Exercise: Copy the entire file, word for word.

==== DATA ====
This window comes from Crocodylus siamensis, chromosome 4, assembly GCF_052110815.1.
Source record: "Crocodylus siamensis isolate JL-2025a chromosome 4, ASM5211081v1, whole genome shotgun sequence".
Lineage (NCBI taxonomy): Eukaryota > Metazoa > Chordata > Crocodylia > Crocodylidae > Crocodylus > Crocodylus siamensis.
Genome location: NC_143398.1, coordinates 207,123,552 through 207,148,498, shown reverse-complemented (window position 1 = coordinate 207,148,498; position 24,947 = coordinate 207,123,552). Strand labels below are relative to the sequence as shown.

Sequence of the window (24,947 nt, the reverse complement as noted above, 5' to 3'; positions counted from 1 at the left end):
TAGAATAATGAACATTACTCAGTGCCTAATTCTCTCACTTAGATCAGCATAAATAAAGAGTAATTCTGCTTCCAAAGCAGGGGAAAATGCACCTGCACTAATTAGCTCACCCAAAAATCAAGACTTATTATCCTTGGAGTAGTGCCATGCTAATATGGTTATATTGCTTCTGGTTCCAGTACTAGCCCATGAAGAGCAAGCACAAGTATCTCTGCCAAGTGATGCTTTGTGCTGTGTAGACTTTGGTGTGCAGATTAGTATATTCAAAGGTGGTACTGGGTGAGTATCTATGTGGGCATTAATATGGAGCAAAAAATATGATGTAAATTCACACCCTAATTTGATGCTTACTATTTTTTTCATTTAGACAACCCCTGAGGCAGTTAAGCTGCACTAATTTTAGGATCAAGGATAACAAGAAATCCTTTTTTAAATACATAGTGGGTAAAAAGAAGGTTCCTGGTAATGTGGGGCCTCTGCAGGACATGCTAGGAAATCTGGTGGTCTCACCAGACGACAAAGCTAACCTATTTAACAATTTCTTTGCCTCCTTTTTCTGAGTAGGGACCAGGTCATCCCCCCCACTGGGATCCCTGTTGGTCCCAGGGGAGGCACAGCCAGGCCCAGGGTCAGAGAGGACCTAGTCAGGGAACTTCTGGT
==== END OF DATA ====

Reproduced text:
This window comes from Crocodylus siamensis, chromosome 4, assembly GCF_052110815.1.
Source record: "Crocodylus siamensis isolate JL-2025a chromosome 4, ASM5211081v1, whole genome shotgun sequence".
Lineage (NCBI taxonomy): Eukaryota > Metazoa > Chordata > Crocodylia > Crocodylidae > Crocodylus > Crocodylus siamensis.
Genome location: NC_143398.1, coordinates 207,123,552 through 207,148,498, shown reverse-complemented (window position 1 = coordinate 207,148,498; position 24,947 = coordinate 207,123,552). Strand labels below are relative to the sequence as shown.

Sequence of the window (24,947 nt, the reverse complement as noted above, 5' to 3'; positions counted from 1 at the left end):
TAGAATAATGAACATTACTCAGTGCCTAATTCTCTCACTTAGATCAGCATAAATAAAGAGTAATTCTGCTTCCAAAGCAGGGGAAAATGCACCTGCACTAATTAGCTCACCCAAAAATCAAGACTTATTATCCTTGGAGTAGTGCCATGCTAATATGGTTATATTGCTTCTGGTTCCAGTACTAGCCCATGAAGAGCAAGCACAAGTATCTCTGCCAAGTGATGCTTTGTGCTGTGTAGACTTTGGTGTGCAGATTAGTATATTCAAAGGTGGTACTGGGTGAGTATCTATGTGGGCATTAATATGGAGCAAAAAATATGATGTAAATTCACACCCTAATTTGATGCTTACTATTTTTTTCATTTAGACAACCCCTGAGGCAGTTAAGCTGCACTAATTTTAGGATCAAGGATAACAAGAAATCCTTTTTTAAATACATAGTGGGTAAAAAGAAGGTTCCTGGTAATGTGGGGCCTCTGCAGGACATGCTAGGAAATCTGGTGGTCTCACCAGACGACAAAGCTAACCTATTTAACAATTTCTTTGCCTCCTTTTTCTGAGTAGGGACCAGGTCATCCCCCCCACTGGGATCCCTGTTGGTCCCAGGGGAGGCACAGCCAGGCCCAGGGTCAGAGAGGACCTAGTCAGGGAACTTCTGGT